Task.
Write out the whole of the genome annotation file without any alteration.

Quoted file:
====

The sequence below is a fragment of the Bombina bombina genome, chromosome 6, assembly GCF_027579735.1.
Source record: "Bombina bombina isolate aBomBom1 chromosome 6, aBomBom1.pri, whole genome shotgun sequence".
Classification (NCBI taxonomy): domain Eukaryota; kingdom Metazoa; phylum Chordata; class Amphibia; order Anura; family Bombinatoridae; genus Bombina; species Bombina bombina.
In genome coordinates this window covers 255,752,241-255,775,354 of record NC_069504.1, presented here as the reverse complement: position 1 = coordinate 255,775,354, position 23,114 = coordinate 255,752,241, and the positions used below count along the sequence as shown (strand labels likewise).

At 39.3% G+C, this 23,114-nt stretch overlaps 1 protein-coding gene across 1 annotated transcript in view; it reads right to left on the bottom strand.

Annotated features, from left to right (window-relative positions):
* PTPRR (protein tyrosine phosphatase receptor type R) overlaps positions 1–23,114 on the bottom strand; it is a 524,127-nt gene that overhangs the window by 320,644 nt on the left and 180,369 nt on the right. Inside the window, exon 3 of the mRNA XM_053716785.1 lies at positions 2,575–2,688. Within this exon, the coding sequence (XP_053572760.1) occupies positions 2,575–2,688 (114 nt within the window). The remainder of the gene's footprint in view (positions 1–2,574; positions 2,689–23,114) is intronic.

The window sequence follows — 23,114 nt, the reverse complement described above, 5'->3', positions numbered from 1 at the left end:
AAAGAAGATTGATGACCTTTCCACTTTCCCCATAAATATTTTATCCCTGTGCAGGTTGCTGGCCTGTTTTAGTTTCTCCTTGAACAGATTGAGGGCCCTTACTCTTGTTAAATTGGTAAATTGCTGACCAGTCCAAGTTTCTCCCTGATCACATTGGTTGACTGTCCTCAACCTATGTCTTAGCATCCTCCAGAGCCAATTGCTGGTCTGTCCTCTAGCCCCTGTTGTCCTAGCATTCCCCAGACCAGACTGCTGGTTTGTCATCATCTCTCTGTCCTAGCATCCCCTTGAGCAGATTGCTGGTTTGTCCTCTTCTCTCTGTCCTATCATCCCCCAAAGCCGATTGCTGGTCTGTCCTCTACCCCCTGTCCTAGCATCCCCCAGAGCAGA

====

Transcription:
The sequence below is a fragment of the Bombina bombina genome, chromosome 6, assembly GCF_027579735.1.
Source record: "Bombina bombina isolate aBomBom1 chromosome 6, aBomBom1.pri, whole genome shotgun sequence".
Classification (NCBI taxonomy): domain Eukaryota; kingdom Metazoa; phylum Chordata; class Amphibia; order Anura; family Bombinatoridae; genus Bombina; species Bombina bombina.
In genome coordinates this window covers 255,752,241-255,775,354 of record NC_069504.1, presented here as the reverse complement: position 1 = coordinate 255,775,354, position 23,114 = coordinate 255,752,241, and the positions used below count along the sequence as shown (strand labels likewise).

At 39.3% G+C, this 23,114-nt stretch overlaps 1 protein-coding gene across 1 annotated transcript in view; it reads right to left on the bottom strand.

Annotated features, from left to right (window-relative positions):
* PTPRR (protein tyrosine phosphatase receptor type R) overlaps positions 1–23,114 on the bottom strand; it is a 524,127-nt gene that overhangs the window by 320,644 nt on the left and 180,369 nt on the right. Inside the window, exon 3 of the mRNA XM_053716785.1 lies at positions 2,575–2,688. Within this exon, the coding sequence (XP_053572760.1) occupies positions 2,575–2,688 (114 nt within the window). The remainder of the gene's footprint in view (positions 1–2,574; positions 2,689–23,114) is intronic.

The window sequence follows — 23,114 nt, the reverse complement described above, 5'->3', positions numbered from 1 at the left end:
AAAGAAGATTGATGACCTTTCCACTTTCCCCATAAATATTTTATCCCTGTGCAGGTTGCTGGCCTGTTTTAGTTTCTCCTTGAACAGATTGAGGGCCCTTACTCTTGTTAAATTGGTAAATTGCTGACCAGTCCAAGTTTCTCCCTGATCACATTGGTTGACTGTCCTCAACCTATGTCTTAGCATCCTCCAGAGCCAATTGCTGGTCTGTCCTCTAGCCCCTGTTGTCCTAGCATTCCCCAGACCAGACTGCTGGTTTGTCATCATCTCTCTGTCCTAGCATCCCCTTGAGCAGATTGCTGGTTTGTCCTCTTCTCTCTGTCCTATCATCCCCCAAAGCCGATTGCTGGTCTGTCCTCTACCCCCTGTCCTAGCATCCCCCAGAGCAGA